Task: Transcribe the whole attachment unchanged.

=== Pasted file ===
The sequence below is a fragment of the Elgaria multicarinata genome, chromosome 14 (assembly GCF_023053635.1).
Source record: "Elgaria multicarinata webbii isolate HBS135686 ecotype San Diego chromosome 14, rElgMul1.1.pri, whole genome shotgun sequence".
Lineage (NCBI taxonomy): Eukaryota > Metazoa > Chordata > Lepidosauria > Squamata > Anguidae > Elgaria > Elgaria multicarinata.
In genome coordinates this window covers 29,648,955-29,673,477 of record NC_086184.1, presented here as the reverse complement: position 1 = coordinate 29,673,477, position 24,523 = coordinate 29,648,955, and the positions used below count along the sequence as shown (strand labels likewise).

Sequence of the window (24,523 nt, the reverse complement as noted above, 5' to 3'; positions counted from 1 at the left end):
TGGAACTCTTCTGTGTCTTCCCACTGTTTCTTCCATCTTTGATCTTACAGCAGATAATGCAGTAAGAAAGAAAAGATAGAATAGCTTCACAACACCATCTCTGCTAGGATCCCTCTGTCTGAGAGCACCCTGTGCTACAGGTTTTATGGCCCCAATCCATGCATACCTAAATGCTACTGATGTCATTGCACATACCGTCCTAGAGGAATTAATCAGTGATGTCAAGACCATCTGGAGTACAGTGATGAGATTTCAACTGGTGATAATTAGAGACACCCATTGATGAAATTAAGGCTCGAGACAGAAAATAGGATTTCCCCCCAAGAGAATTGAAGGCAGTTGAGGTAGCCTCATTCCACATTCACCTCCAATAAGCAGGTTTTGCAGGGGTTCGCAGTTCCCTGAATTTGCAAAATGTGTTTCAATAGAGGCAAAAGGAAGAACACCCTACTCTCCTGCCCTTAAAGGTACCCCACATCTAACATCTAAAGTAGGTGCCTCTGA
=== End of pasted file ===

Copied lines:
The sequence below is a fragment of the Elgaria multicarinata genome, chromosome 14 (assembly GCF_023053635.1).
Source record: "Elgaria multicarinata webbii isolate HBS135686 ecotype San Diego chromosome 14, rElgMul1.1.pri, whole genome shotgun sequence".
Lineage (NCBI taxonomy): Eukaryota > Metazoa > Chordata > Lepidosauria > Squamata > Anguidae > Elgaria > Elgaria multicarinata.
In genome coordinates this window covers 29,648,955-29,673,477 of record NC_086184.1, presented here as the reverse complement: position 1 = coordinate 29,673,477, position 24,523 = coordinate 29,648,955, and the positions used below count along the sequence as shown (strand labels likewise).

Sequence of the window (24,523 nt, the reverse complement as noted above, 5' to 3'; positions counted from 1 at the left end):
TGGAACTCTTCTGTGTCTTCCCACTGTTTCTTCCATCTTTGATCTTACAGCAGATAATGCAGTAAGAAAGAAAAGATAGAATAGCTTCACAACACCATCTCTGCTAGGATCCCTCTGTCTGAGAGCACCCTGTGCTACAGGTTTTATGGCCCCAATCCATGCATACCTAAATGCTACTGATGTCATTGCACATACCGTCCTAGAGGAATTAATCAGTGATGTCAAGACCATCTGGAGTACAGTGATGAGATTTCAACTGGTGATAATTAGAGACACCCATTGATGAAATTAAGGCTCGAGACAGAAAATAGGATTTCCCCCCAAGAGAATTGAAGGCAGTTGAGGTAGCCTCATTCCACATTCACCTCCAATAAGCAGGTTTTGCAGGGGTTCGCAGTTCCCTGAATTTGCAAAATGTGTTTCAATAGAGGCAAAAGGAAGAACACCCTACTCTCCTGCCCTTAAAGGTACCCCACATCTAACATCTAAAGTAGGTGCCTCTGA